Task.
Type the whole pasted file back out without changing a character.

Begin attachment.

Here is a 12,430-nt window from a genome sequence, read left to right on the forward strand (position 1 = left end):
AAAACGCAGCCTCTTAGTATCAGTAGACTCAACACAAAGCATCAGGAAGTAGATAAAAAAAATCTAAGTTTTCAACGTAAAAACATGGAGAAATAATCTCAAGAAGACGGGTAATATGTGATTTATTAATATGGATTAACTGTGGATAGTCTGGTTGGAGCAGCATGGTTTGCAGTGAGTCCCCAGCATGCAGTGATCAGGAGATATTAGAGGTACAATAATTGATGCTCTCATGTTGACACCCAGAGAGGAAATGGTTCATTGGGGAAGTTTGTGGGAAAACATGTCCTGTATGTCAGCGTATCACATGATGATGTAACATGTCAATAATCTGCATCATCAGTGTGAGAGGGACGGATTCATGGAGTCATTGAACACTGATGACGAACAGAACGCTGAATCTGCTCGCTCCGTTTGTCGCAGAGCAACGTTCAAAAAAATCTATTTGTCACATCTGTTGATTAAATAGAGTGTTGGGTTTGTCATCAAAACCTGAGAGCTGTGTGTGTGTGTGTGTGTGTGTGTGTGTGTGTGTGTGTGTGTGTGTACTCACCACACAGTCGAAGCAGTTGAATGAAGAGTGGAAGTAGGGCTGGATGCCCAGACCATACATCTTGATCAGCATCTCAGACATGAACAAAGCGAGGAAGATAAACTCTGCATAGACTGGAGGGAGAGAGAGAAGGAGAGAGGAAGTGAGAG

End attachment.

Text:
Here is a 12,430-nt window from a genome sequence, read left to right on the forward strand (position 1 = left end):
AAAACGCAGCCTCTTAGTATCAGTAGACTCAACACAAAGCATCAGGAAGTAGATAAAAAAAATCTAAGTTTTCAACGTAAAAACATGGAGAAATAATCTCAAGAAGACGGGTAATATGTGATTTATTAATATGGATTAACTGTGGATAGTCTGGTTGGAGCAGCATGGTTTGCAGTGAGTCCCCAGCATGCAGTGATCAGGAGATATTAGAGGTACAATAATTGATGCTCTCATGTTGACACCCAGAGAGGAAATGGTTCATTGGGGAAGTTTGTGGGAAAACATGTCCTGTATGTCAGCGTATCACATGATGATGTAACATGTCAATAATCTGCATCATCAGTGTGAGAGGGACGGATTCATGGAGTCATTGAACACTGATGACGAACAGAACGCTGAATCTGCTCGCTCCGTTTGTCGCAGAGCAACGTTCAAAAAAATCTATTTGTCACATCTGTTGATTAAATAGAGTGTTGGGTTTGTCATCAAAACCTGAGAGCTGTGTGTGTGTGTGTGTGTGTGTGTGTGTGTGTGTGTGTGTGTGTGTACTCACCACACAGTCGAAGCAGTTGAATGAAGAGTGGAAGTAGGGCTGGATGCCCAGACCATACATCTTGATCAGCATCTCAGACATGAACAAAGCGAGGAAGATAAACTCTGCATAGACTGGAGGGAGAGAGAGAAGGAGAGAGGAAGTGAGAG